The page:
Make A Beautiful Home Baked Cherry Braid A Gift Of Love
Years ago, when our girls were still in high school, a family friend brought us a cherry braid every year at Christmas. Valerie baked the yeast dough from scratch; we were always so tickled when she got it to our house.
It looked so perfect and so complicated I was always afraid to try it. But now that our last granddaughter is about to graduate, I thought it was high time for me to give it a whirl. She was right! It’s easier than it looks and tastes wonderful!
You can begin with frozen bread dough or puff pastry, but nothing beats homemade, from-scratch sweet enriched yeast dough for taste and presentation. I made a few minor modifications to my versatile Anything Yeast Bread Dough recipe to create a softer, richer dough with a lovely fine texture for my cherry braid.
Despite what you might think, bread baking is simple, satisfying, and inexpensive. It’s easiest if you have a stand mixer like my trusty twenty-five-year-old Kitchen Aid, but you can use a mixer and knead it by hand. I’ve included the modified, enriched sweet yeast dough recipe in this post, and the rest of the process is just fun!
Begin By Making A Batch Of Sweet Yeast Dough
- 2 cups very warm milk, about 110 degrees, approximately the temperature of bathwater. You can also use half milk and half water.
- 5 tsp yeast or two packets
- 1/3 cup butter softened
- 2 tsp salt
- 1/2 cup sugar
- 6 cups flour, approximately
- 2 eggs at room temperature. One for the dough, the second egg for an egg wash.
- Put warm milk, yeast, sugar, salt, and butter in the mixer bowl and add a cup of flour. Using the whip attachment, mix thoroughly, scraping down the sides of the bowl occasionally.
- Hint: grab a clean dish towel and wrap it around the bowl. That is unless you enjoy cleaning up flour. (I don't.)
- Add one egg and 2 cups of flour, one at a time, and beat well. Keep the mixer draped for the next step.
- Switch to a dough hook and add flour gradually until the hook pulls the dough away from the sides of the bowl.
- Stop the mixer and feel the dough. If it's still sticky, add a tablespoon or so of flour at a time and resume kneading with the dough hook.
- Stop adding flour when it's soft but handles without sticking to your fingers. Great bread dough should feel satiny and elastic.
- Remove the dough hook and gather the dough into a ball.
- Spray the bowl generously with non-stick spray and return the dough to the bowl. It's not necessary to wash it before you do.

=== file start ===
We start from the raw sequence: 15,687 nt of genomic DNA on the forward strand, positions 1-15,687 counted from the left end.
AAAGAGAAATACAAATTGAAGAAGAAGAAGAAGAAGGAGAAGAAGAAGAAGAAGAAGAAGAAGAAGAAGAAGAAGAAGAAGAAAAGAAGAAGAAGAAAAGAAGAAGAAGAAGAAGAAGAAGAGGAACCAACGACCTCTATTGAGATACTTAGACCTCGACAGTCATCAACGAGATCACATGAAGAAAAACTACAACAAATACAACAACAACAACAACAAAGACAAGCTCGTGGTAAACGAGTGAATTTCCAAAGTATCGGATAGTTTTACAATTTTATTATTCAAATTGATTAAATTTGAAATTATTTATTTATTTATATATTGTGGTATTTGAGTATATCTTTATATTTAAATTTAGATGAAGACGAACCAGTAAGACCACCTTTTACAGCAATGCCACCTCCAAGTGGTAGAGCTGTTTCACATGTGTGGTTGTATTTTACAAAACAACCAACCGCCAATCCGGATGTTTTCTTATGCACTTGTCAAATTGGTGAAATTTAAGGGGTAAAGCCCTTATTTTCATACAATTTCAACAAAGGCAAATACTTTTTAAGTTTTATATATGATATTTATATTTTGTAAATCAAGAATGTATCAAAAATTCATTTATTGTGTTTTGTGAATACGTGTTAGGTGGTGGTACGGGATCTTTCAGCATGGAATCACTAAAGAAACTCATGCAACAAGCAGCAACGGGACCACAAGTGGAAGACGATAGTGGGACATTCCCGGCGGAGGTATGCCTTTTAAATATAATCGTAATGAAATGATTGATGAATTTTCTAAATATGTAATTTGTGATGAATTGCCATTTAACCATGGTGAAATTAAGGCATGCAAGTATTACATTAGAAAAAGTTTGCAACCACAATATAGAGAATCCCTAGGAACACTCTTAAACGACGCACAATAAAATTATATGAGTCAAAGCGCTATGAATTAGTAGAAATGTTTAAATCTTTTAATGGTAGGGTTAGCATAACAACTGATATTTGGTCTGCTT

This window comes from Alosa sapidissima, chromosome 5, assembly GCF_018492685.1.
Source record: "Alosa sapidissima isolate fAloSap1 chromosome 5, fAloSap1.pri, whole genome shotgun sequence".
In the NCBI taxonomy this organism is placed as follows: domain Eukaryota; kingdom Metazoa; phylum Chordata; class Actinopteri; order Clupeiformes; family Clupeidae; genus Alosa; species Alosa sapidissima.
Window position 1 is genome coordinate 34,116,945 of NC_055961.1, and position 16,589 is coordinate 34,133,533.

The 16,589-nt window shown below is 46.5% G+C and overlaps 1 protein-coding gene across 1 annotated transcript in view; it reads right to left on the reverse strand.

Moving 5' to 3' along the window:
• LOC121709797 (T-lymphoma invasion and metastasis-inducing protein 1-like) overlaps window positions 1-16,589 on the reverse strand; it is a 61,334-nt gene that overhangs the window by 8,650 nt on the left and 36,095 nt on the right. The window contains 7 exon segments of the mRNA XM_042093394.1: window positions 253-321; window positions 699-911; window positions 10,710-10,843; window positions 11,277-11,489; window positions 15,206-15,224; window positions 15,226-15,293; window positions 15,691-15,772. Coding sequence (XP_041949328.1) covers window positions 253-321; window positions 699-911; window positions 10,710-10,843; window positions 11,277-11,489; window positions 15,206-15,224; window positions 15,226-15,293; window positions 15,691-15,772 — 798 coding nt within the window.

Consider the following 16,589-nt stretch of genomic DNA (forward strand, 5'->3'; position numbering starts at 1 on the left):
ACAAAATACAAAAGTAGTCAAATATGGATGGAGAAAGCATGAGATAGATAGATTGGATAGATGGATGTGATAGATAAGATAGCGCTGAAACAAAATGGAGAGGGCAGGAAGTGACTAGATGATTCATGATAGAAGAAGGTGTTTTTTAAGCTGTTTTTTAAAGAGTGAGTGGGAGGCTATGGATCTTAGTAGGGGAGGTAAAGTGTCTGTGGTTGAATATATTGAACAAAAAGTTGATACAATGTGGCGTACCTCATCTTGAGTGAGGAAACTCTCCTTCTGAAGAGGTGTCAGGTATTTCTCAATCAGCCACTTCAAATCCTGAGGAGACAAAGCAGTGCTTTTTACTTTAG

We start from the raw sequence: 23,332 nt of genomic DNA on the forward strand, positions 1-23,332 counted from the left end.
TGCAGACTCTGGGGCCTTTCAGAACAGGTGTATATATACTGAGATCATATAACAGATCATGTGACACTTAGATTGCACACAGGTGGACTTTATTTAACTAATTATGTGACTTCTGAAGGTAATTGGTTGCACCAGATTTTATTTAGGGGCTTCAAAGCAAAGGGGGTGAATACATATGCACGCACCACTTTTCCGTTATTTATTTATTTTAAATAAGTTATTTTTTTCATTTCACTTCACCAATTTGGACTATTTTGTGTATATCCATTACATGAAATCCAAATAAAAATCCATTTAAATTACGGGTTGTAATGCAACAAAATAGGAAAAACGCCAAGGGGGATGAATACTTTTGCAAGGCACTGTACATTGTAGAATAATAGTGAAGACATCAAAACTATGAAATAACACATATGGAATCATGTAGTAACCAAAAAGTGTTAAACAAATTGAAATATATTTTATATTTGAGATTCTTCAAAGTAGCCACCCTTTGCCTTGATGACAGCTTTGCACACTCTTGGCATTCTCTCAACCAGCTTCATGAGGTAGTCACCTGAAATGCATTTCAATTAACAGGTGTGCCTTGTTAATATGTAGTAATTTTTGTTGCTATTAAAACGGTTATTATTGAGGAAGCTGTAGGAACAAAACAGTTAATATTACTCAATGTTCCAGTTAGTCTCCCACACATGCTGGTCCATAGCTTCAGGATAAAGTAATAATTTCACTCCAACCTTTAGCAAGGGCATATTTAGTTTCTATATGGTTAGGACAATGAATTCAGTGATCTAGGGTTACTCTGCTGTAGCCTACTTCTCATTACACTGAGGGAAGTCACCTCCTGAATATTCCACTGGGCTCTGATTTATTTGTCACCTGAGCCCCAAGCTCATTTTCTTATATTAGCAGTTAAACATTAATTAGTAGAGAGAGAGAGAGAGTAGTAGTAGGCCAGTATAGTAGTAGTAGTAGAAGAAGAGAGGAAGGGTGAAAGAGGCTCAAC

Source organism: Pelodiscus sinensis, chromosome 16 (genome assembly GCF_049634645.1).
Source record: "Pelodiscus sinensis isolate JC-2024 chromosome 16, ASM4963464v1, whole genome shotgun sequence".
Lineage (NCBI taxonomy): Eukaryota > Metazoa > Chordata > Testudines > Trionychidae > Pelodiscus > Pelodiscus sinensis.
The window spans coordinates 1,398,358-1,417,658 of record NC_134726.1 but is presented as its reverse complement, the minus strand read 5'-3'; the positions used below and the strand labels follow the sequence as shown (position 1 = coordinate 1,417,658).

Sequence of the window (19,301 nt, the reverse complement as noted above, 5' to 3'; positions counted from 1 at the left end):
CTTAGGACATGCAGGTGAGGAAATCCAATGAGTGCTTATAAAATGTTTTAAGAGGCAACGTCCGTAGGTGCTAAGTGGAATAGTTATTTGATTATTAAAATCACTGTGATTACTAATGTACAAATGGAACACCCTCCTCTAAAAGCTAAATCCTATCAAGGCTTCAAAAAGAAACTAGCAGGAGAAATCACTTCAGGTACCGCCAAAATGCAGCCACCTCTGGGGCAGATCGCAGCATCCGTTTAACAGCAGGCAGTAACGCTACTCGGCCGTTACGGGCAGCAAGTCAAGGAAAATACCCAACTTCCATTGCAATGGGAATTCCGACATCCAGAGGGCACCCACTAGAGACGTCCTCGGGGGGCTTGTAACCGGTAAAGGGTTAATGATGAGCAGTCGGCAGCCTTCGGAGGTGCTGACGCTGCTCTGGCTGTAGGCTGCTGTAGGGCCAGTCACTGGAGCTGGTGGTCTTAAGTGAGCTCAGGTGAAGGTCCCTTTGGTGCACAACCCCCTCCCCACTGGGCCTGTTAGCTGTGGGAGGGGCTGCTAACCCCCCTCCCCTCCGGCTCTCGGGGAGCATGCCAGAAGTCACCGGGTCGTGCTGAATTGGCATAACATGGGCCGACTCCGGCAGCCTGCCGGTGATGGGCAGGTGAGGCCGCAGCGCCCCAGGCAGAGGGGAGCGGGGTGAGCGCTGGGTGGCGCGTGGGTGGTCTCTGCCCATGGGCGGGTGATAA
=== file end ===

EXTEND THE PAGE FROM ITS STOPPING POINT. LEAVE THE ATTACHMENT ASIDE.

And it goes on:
- Smooth a little cooking oil or olive oil over the dough, cover the bowl with a dish towel and set it in a nice warm place to rise for about an hour.
- When the dough has doubled in size, shape it into whatever you want.
- For a crisp, shiny crust, beat the egg with a bit of water and brush it over the dough BEFORE baking. (If you want a softer crust, brush the dough with melted butter AFTER baking.)
- The dough will need to rise again until doubled in size after shaping it. The second rise will be quicker than the first one.
- Bake in a 350-degree oven. The time in the oven depends on what you are making—usually 30 to 40 minutes.
I am all about making yeast bread as simple as possible. That way, you’ll want to make it often and with confidence. You can read yourself crazy looking at all the well-meaning advice online, so today, let’s stay very basic.
The single most important rule for making yeast dough is to have the water at a temperature that’s not too hot or too cold. The ideal temperature for water is about 105 to 115 degrees Fahrenheit.
“The wrist test” is the next best thing to a thermometer. The yeast will probably like it if the water feels comfy and warm, not too cool or warm on your wrist. If you ever gave a baby her 3:00 AM feeding, you tested the temperature of the baby’s bottle the same way! Yeast and wee babies like the same temperature range!
Yeast needs warm water and a bit of sugar to activate. There are two kinds of yeast, regular and quick-rise yeast. I prefer to use rapid-rise or “instant” yeast because it saves a step, so it’s about 10 minutes faster. The primary difference is that rapid-rise yeast is processed, so it has finer granules, which means you can add it right along with the flour, water, and sugar without needing to “proof” it first.
If you have active dry yeast and not quick-rise yeast, I have never seen a more well-written article about proofing yeast than this one. Read it, and you will know everything you need to know!
I bake yeast bread a lot, so I buy yeast in bulk. I store it in the freezer until I open it, then in a tightly sealed jar in the refrigerator. Yeast kept in the freezer lasts indefinitely. If you have old yeast packets stashed in a cupboard somewhere, check the expiration date before launching a batch of bread. If in doubt, proof it as described in the link above; if it flops, replace it.
Step By Step Directions For Making Yeast Dough